In the 1980s, every single one of the (few) projects on sexuality was being done for a PhD or, unfunded, for individual interest. In 1994, the entire mainstream British Sociological Association national conference was on the theme of sexuality and, thanks to the earlier research, the field had become so developed that this meeting could attract a greater number of papers than any previous annual meeting.

Although it seems reasonable for research councils to expect those in receipt of its funds to produce a thesis within a reasonable time limit, why should the ESRC set the parameters for the much larger number of students who are doing the degree for individual interest and to contribute to scholarship, and who are self-funding? And are we not in danger of driving out radical, challenging research when students are not only required to cut their (research) coat to fit their (time) cloth, but are also not supposed to change their minds once they have signed a grant contract?

Central direction by the research councils is generally defended in terms of ensuring students' future employability - and hence national competitiveness. But this is hard to sustain since the councils have next to no empirical evidence about why most people undertake doctorates, what they think of the experience, or how they (or their employers) use their PhDs after they gain them. The Higher Education Statistics Agency does not collect statistics on postdoctoral employment, and few, if any, universities have systematic information on alumni. There have been just a few occasional studies of employment in particular disciplines, for example by the Institute for Employment Studies at the University of Sussex. But we know especially little about the uses of a doctorate to overseas students and to those formerly domiciled in the UK who move abroad.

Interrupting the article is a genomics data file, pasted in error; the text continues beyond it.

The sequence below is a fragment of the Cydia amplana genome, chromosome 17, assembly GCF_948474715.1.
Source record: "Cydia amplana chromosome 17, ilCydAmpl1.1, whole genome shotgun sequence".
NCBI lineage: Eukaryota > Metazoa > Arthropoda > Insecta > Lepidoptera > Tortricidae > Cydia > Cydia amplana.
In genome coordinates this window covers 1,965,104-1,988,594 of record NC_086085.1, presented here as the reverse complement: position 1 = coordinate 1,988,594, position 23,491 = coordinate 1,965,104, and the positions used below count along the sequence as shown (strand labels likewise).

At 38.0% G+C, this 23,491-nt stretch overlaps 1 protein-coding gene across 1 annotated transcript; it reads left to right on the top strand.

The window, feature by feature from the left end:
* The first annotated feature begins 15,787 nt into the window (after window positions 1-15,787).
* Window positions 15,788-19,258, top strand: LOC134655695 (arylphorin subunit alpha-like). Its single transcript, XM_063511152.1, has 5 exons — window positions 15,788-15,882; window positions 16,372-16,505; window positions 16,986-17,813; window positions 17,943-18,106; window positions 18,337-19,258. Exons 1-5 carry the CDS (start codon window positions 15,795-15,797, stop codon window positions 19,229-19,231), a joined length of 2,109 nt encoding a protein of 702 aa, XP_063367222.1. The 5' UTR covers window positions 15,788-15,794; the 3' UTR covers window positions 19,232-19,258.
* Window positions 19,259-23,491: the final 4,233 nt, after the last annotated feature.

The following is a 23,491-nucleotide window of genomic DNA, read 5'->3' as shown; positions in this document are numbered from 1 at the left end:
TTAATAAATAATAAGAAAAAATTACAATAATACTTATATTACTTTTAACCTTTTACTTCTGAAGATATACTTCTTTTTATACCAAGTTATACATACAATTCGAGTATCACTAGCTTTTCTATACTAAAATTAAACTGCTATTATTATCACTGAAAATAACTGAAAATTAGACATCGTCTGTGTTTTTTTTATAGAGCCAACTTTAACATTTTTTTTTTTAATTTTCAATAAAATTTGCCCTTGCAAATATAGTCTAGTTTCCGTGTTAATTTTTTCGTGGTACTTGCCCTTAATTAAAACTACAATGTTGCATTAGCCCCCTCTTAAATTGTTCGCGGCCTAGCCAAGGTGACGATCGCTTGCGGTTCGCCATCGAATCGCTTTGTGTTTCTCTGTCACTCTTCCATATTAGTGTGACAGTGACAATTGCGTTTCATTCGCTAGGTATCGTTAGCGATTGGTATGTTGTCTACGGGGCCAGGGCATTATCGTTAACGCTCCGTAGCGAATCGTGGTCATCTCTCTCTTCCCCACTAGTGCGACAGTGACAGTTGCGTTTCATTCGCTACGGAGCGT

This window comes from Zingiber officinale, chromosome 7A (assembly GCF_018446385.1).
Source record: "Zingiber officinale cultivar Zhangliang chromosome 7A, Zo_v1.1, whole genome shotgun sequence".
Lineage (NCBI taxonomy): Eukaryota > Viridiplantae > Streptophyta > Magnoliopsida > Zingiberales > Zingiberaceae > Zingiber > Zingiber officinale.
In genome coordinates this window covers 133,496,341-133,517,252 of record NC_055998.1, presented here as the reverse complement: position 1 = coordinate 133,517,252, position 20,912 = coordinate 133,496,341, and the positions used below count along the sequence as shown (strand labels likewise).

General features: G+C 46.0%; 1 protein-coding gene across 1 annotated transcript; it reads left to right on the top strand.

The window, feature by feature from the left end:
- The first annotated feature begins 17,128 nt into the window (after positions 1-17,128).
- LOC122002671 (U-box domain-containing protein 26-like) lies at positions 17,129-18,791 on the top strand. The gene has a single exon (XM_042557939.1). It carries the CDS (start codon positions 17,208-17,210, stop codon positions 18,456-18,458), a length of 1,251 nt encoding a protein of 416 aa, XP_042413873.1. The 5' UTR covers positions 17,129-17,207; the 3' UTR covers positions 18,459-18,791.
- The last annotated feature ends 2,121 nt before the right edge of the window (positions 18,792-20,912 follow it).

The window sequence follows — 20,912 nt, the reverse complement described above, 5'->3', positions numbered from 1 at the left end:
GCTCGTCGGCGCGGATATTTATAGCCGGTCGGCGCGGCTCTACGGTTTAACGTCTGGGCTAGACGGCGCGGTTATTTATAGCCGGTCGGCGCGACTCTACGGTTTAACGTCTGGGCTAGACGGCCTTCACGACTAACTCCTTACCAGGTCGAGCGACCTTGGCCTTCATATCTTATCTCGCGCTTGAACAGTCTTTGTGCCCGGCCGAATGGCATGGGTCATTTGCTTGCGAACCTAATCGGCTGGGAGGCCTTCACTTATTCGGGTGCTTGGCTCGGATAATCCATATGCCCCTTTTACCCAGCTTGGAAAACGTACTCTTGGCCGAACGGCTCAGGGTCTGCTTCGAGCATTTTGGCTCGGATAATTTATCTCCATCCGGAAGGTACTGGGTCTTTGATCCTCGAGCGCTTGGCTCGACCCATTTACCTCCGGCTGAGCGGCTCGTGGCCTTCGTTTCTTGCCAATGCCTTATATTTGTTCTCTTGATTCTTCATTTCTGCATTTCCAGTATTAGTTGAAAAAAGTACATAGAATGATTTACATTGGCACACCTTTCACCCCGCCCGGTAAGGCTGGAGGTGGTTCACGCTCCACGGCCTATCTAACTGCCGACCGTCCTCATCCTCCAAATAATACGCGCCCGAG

Our own student was lucky because she won an appeal. The ESRC agreed to continue her studentship when she demonstrated that it was "essentially the same project". But her knuckles were firmly rapped and her confidence severely shaken.

Diana Leonard is professor of sociology of education and gender and Kelly Coate is a research officer, at the Institute of Education, London. A Woman's Guide to Doctoral Studies by Diana Leonard is published by the Open University Press (2001).